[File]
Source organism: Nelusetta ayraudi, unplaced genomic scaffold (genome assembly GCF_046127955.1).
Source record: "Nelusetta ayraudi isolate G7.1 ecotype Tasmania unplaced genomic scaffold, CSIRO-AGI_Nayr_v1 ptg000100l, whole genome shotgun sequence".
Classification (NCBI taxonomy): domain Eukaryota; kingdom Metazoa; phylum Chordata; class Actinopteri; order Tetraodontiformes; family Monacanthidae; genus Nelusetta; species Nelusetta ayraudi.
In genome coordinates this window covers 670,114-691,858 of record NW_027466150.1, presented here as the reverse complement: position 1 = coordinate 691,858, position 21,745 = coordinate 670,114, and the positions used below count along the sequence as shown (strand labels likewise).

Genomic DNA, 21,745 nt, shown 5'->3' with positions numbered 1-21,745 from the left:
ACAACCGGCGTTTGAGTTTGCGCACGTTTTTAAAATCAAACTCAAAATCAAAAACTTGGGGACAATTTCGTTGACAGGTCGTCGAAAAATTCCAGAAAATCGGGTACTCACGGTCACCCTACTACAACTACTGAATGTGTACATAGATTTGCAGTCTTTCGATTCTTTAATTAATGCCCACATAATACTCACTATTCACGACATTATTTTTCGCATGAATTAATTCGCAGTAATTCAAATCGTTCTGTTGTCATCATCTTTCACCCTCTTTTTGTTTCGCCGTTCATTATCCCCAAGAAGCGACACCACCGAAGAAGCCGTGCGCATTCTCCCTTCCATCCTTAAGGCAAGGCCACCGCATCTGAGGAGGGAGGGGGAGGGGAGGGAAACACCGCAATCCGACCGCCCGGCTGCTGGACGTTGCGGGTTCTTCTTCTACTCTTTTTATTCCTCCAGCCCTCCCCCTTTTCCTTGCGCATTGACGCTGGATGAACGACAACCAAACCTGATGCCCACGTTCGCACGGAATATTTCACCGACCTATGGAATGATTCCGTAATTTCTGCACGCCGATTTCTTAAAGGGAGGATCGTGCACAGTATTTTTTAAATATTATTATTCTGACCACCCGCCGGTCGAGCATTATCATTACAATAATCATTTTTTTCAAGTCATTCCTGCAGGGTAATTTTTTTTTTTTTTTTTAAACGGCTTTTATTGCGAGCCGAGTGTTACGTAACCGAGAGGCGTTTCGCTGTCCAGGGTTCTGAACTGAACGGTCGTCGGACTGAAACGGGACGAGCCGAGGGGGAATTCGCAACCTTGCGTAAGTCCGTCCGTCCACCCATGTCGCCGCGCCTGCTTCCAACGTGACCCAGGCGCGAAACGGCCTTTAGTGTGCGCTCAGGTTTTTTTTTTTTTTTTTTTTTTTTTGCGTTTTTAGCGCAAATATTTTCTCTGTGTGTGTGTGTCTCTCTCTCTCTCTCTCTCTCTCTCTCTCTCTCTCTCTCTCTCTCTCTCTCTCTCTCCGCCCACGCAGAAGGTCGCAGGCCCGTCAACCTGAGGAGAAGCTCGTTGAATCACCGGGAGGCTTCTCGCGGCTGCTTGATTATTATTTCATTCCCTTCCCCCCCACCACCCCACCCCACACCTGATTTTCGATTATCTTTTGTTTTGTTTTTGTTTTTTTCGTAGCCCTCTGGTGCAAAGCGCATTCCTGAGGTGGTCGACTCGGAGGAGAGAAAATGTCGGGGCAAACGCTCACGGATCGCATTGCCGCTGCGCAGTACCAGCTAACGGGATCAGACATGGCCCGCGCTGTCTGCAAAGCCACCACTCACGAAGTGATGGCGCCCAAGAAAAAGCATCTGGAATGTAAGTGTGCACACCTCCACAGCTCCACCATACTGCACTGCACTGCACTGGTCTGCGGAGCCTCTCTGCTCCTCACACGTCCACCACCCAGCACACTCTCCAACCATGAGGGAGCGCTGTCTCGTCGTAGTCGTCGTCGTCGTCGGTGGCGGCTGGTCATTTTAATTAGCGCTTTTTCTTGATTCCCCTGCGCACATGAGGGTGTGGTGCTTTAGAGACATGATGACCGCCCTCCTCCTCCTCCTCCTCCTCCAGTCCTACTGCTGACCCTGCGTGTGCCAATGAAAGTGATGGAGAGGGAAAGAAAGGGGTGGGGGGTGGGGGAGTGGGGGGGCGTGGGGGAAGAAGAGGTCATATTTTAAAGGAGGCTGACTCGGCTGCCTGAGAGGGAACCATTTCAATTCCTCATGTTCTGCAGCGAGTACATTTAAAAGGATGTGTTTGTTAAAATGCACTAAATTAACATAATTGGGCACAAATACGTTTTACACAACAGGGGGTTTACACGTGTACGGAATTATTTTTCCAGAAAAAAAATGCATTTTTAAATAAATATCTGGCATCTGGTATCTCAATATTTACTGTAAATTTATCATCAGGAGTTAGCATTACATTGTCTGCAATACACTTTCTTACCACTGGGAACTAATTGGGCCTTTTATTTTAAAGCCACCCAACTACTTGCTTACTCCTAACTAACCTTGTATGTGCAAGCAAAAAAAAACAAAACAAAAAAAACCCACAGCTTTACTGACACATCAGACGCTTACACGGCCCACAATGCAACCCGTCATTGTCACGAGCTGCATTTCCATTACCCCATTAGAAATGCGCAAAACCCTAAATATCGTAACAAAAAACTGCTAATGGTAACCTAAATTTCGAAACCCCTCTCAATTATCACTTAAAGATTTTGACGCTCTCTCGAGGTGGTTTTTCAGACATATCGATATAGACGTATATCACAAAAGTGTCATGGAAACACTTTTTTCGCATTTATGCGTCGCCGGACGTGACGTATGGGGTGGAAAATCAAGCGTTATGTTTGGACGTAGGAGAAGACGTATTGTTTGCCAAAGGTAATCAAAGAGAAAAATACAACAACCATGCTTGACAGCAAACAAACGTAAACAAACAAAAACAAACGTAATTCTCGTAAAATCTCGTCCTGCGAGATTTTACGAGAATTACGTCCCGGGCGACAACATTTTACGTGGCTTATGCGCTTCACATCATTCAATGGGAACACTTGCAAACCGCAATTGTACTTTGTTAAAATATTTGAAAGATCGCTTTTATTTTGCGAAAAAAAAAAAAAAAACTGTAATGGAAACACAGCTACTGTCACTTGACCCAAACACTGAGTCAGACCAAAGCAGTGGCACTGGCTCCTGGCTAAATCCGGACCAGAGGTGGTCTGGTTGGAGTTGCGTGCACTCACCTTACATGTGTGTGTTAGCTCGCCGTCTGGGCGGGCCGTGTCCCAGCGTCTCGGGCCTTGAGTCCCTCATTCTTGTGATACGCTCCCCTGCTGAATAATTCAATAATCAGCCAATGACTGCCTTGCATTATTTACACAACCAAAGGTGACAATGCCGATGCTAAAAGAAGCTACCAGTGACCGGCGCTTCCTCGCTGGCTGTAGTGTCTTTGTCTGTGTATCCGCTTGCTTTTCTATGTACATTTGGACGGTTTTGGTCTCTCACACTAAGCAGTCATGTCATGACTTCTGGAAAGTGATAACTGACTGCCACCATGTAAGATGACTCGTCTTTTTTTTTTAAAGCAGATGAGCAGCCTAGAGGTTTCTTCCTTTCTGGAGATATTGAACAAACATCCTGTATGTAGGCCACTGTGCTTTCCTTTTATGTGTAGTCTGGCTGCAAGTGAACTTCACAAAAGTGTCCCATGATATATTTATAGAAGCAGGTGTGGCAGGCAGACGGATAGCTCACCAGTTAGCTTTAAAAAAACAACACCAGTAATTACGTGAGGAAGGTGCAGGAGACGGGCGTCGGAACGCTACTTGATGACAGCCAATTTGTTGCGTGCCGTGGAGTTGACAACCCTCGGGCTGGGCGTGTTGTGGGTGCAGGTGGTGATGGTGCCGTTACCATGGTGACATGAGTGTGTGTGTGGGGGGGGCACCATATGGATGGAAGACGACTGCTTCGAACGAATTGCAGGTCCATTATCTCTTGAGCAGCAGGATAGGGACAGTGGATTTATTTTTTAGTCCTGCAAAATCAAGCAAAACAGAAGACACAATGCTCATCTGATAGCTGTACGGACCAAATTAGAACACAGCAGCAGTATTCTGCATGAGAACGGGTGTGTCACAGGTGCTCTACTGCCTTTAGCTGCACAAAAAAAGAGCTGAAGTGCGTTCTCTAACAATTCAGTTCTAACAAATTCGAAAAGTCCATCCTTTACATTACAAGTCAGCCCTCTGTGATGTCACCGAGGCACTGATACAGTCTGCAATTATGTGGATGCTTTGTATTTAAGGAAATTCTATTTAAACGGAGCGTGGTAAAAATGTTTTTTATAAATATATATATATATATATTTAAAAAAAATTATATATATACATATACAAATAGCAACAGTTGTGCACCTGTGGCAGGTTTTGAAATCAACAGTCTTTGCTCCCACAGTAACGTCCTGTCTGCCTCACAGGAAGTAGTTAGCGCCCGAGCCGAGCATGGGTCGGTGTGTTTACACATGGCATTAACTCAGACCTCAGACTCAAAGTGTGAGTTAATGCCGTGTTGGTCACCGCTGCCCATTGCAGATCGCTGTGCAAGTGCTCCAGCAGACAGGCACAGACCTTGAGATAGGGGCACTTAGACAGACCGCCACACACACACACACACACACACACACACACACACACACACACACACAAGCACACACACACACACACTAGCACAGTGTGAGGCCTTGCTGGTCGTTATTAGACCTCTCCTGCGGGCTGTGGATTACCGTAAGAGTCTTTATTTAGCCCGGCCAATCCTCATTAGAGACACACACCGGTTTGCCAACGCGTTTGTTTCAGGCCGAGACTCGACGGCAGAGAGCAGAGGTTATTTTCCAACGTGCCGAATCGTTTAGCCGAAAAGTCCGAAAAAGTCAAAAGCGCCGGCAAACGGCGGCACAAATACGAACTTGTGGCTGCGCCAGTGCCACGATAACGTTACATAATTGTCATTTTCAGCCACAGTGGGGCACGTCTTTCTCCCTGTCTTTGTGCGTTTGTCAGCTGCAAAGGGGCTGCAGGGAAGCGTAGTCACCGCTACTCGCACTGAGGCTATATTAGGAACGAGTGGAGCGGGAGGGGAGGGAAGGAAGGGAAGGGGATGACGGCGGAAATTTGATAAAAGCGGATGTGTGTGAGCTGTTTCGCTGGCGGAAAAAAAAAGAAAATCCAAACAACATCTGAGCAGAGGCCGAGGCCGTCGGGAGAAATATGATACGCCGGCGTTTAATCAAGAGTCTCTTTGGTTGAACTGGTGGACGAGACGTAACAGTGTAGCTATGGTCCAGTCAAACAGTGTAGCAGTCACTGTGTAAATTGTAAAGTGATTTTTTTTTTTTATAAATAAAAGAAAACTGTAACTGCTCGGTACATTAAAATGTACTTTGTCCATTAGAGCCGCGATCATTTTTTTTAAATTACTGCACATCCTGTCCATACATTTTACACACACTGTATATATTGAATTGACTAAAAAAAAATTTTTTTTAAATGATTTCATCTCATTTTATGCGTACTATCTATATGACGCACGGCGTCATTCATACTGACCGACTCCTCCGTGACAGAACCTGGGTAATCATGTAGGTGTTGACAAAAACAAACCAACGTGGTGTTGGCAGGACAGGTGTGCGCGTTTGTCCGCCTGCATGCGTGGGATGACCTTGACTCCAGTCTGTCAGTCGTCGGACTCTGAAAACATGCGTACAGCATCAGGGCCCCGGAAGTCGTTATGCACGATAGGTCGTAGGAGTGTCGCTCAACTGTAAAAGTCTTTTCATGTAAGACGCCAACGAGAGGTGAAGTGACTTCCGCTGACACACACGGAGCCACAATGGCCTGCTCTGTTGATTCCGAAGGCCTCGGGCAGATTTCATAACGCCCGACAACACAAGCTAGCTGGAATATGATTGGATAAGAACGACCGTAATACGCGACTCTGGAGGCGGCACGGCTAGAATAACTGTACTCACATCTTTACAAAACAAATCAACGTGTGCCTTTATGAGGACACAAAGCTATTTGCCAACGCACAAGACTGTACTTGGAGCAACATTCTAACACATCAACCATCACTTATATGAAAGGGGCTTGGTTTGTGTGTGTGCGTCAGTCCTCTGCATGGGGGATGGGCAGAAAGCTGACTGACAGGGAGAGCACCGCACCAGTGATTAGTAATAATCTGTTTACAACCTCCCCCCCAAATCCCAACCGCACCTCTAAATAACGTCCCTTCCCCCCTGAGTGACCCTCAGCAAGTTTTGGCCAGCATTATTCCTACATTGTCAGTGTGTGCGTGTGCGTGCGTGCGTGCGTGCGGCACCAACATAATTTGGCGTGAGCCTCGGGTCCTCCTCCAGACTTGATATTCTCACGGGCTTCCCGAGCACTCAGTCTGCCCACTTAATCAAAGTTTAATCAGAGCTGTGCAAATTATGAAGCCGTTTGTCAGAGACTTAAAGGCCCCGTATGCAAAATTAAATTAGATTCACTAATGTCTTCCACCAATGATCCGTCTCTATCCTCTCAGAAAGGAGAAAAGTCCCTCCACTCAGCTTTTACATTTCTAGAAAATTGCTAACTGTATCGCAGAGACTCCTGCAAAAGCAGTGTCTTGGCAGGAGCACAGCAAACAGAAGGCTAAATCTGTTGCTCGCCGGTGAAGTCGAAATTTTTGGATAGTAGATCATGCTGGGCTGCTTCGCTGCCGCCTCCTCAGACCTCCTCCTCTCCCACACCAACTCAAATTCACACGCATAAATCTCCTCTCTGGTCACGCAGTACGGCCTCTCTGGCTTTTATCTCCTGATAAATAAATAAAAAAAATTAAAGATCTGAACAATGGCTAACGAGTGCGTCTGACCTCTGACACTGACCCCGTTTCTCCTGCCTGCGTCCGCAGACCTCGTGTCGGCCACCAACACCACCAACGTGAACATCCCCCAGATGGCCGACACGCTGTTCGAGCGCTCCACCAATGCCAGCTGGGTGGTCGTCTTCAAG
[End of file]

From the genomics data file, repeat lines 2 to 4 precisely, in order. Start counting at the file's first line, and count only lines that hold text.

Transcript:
Source record: "Nelusetta ayraudi isolate G7.1 ecotype Tasmania unplaced genomic scaffold, CSIRO-AGI_Nayr_v1 ptg000100l, whole genome shotgun sequence".
Classification (NCBI taxonomy): domain Eukaryota; kingdom Metazoa; phylum Chordata; class Actinopteri; order Tetraodontiformes; family Monacanthidae; genus Nelusetta; species Nelusetta ayraudi.
In genome coordinates this window covers 670,114-691,858 of record NW_027466150.1, presented here as the reverse complement: position 1 = coordinate 691,858, position 21,745 = coordinate 670,114, and the positions used below count along the sequence as shown (strand labels likewise).